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European Settlement
(page 6)
Cape Town in the 1700s
Cape Town steadily grew during the 1700s to a population of several thousand Europeans and their slaves. Travellers described it as a 'pretty' and 'neat' town with straight streets on a grid pattern. A tree-lined canal ran from the Company Gardens down the main street (Heerengracht) and around the Grand Parade, flowing into the sea by the Castle.

Along the shoreline stood warehouses and shipyards and behind them townhouses with white lime plaster walls, green shutters and thatched roofs. Since the mid-eighteenth century a distinctive Cape style had developed of a Dutch origin but with distinctive Asian influences. There were more than a thousand houses by the mid-eighteenth century.

Each year, on average, 70 ships laid anchor in Table Bay, usually remaining for nearly a month. As visitors came ashore along van Riebeeck's jetty by the Castle, they found a town where the impressive double storey townhouses of wealthy burghers and VOC officials stood alongside taverns, lodgings and workshops.

The town lacked the sophistication of Amsterdam, or the exotic attractions of Batavia, and visitors commented upon the problems of rough roads, wandering animals and open sewage, but it was generally rated an attractive town, and particularly welcome after months at sea.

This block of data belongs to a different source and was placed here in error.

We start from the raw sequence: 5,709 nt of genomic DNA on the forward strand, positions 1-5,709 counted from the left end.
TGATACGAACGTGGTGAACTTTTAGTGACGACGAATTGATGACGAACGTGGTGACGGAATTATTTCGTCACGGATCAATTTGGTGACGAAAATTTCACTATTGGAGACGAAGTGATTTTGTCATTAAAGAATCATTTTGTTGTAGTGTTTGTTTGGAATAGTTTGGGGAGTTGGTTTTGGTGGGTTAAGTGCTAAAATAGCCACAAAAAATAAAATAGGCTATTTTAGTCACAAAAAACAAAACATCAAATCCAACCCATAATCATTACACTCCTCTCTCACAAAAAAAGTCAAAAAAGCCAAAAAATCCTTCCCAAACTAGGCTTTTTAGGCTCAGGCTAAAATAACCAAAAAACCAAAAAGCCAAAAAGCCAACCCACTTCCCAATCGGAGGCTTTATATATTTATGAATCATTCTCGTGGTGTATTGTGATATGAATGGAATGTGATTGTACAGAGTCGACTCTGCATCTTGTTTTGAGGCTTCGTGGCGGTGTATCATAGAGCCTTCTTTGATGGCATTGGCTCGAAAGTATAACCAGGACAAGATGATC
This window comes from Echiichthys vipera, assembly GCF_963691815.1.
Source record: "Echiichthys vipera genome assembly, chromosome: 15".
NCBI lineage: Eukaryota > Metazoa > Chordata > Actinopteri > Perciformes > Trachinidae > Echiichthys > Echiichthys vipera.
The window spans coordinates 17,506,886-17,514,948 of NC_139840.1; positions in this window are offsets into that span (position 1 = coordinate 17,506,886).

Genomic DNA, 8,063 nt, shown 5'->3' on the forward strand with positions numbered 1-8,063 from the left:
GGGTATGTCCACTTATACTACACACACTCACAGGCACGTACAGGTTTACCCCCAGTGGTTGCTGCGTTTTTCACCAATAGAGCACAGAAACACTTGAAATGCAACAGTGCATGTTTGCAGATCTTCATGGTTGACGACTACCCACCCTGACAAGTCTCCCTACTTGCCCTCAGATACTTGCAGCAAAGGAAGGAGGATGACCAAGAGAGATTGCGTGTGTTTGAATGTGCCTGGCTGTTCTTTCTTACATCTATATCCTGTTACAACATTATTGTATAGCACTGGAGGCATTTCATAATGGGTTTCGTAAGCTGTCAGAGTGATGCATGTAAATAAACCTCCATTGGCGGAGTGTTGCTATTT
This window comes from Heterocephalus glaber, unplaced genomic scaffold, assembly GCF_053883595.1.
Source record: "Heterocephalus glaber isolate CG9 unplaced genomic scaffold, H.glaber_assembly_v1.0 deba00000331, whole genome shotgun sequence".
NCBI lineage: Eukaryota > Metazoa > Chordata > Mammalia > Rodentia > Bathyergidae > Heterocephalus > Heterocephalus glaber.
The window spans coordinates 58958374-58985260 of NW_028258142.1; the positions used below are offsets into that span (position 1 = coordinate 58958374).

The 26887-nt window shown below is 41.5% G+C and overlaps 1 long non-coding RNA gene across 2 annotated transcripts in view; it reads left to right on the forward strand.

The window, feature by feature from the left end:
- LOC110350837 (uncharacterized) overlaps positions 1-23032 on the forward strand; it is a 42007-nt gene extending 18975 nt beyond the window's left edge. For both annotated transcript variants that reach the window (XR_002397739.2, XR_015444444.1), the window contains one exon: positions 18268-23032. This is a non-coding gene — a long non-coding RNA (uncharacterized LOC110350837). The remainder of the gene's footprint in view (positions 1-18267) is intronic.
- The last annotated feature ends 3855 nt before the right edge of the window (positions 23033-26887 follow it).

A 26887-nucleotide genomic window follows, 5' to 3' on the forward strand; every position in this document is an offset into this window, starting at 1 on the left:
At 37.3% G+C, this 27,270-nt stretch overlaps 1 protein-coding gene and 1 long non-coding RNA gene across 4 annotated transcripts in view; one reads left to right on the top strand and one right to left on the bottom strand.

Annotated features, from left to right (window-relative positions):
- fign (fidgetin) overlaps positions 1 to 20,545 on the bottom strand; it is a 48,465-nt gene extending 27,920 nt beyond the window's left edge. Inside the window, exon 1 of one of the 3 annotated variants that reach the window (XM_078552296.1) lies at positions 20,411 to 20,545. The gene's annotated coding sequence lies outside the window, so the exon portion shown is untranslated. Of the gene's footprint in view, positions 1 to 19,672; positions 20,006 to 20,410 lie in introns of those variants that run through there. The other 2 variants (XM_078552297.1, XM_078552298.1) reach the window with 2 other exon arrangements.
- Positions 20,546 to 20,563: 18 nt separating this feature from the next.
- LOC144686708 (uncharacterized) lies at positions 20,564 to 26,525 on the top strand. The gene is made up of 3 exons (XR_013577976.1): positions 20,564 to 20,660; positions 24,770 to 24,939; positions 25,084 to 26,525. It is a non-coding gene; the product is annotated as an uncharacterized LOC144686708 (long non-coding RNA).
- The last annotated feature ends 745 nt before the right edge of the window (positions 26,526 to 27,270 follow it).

Visitors were the economic lifeblood of the town and the locals offered bed and board and developed a quiet trade selling exotic goods from the privacy of their homes, for fear of the rules of the VOC (more..)

Wealthy visitors could find rooms in the finer houses and wrote of the abundant, fresh food and the dancing laid on for their enjoyment. There was also a wine shop, that offered tours of Table Mountain, complete with hampers carried by slave porters.

Sailors found their way to boarding houses and tented camps, and filled up the taverns, which had a reputation for prostitutes and brawls with the local soldiers. 'The Scottish Temple' was a popular bar and brothel and it prospered for much of the century. Cape Town lived up to its nickname 'Tavern of the Seas'.
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Heritage Sections
· Culture ·
· Environment ·
History · Society
Personalities · Areas

In this period of Cape History:


The First Years

A Town Develops

Simon v.d. Stel

VOC Control

Frontier Expansion

Cape Town in the 1700s

Cosmopolitan Cape Town

The Boom of the 1780s

The VOC Legacy

Bibliography & Contacts


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